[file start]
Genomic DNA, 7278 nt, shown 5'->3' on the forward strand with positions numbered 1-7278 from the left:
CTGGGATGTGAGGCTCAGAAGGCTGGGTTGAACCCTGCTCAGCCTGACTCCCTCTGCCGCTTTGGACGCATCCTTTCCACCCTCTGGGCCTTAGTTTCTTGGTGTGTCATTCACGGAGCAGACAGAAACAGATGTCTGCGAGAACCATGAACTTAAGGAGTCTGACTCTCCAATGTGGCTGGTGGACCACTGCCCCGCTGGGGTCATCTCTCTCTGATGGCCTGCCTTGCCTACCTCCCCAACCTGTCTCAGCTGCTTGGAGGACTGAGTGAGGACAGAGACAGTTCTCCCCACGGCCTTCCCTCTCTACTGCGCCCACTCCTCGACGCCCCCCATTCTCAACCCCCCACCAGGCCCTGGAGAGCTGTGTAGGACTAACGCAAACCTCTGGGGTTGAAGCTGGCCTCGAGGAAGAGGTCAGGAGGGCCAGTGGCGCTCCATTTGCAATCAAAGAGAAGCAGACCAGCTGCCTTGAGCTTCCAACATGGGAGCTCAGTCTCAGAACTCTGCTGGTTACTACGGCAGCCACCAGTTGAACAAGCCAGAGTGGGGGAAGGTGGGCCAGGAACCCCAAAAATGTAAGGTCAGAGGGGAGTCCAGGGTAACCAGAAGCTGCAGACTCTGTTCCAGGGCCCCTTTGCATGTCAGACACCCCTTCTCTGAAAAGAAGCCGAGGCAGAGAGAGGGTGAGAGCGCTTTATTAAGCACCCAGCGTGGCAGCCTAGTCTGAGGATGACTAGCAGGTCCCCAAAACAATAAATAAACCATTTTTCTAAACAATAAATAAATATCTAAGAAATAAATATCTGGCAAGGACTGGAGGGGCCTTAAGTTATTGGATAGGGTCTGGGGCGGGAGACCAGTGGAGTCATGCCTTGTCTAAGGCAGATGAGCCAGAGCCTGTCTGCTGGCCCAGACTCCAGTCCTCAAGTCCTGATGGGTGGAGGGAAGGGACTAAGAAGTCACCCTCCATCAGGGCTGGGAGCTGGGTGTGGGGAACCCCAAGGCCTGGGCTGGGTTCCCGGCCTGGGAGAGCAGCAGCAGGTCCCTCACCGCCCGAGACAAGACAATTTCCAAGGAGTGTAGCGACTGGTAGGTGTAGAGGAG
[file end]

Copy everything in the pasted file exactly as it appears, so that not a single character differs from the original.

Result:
Genomic DNA, 7278 nt, shown 5'->3' on the forward strand with positions numbered 1-7278 from the left:
CTGGGATGTGAGGCTCAGAAGGCTGGGTTGAACCCTGCTCAGCCTGACTCCCTCTGCCGCTTTGGACGCATCCTTTCCACCCTCTGGGCCTTAGTTTCTTGGTGTGTCATTCACGGAGCAGACAGAAACAGATGTCTGCGAGAACCATGAACTTAAGGAGTCTGACTCTCCAATGTGGCTGGTGGACCACTGCCCCGCTGGGGTCATCTCTCTCTGATGGCCTGCCTTGCCTACCTCCCCAACCTGTCTCAGCTGCTTGGAGGACTGAGTGAGGACAGAGACAGTTCTCCCCACGGCCTTCCCTCTCTACTGCGCCCACTCCTCGACGCCCCCCATTCTCAACCCCCCACCAGGCCCTGGAGAGCTGTGTAGGACTAACGCAAACCTCTGGGGTTGAAGCTGGCCTCGAGGAAGAGGTCAGGAGGGCCAGTGGCGCTCCATTTGCAATCAAAGAGAAGCAGACCAGCTGCCTTGAGCTTCCAACATGGGAGCTCAGTCTCAGAACTCTGCTGGTTACTACGGCAGCCACCAGTTGAACAAGCCAGAGTGGGGGAAGGTGGGCCAGGAACCCCAAAAATGTAAGGTCAGAGGGGAGTCCAGGGTAACCAGAAGCTGCAGACTCTGTTCCAGGGCCCCTTTGCATGTCAGACACCCCTTCTCTGAAAAGAAGCCGAGGCAGAGAGAGGGTGAGAGCGCTTTATTAAGCACCCAGCGTGGCAGCCTAGTCTGAGGATGACTAGCAGGTCCCCAAAACAATAAATAAACCATTTTTCTAAACAATAAATAAATATCTAAGAAATAAATATCTGGCAAGGACTGGAGGGGCCTTAAGTTATTGGATAGGGTCTGGGGCGGGAGACCAGTGGAGTCATGCCTTGTCTAAGGCAGATGAGCCAGAGCCTGTCTGCTGGCCCAGACTCCAGTCCTCAAGTCCTGATGGGTGGAGGGAAGGGACTAAGAAGTCACCCTCCATCAGGGCTGGGAGCTGGGTGTGGGGAACCCCAAGGCCTGGGCTGGGTTCCCGGCCTGGGAGAGCAGCAGCAGGTCCCTCACCGCCCGAGACAAGACAATTTCCAAGGAGTGTAGCGACTGGTAGGTGTAGAGGAG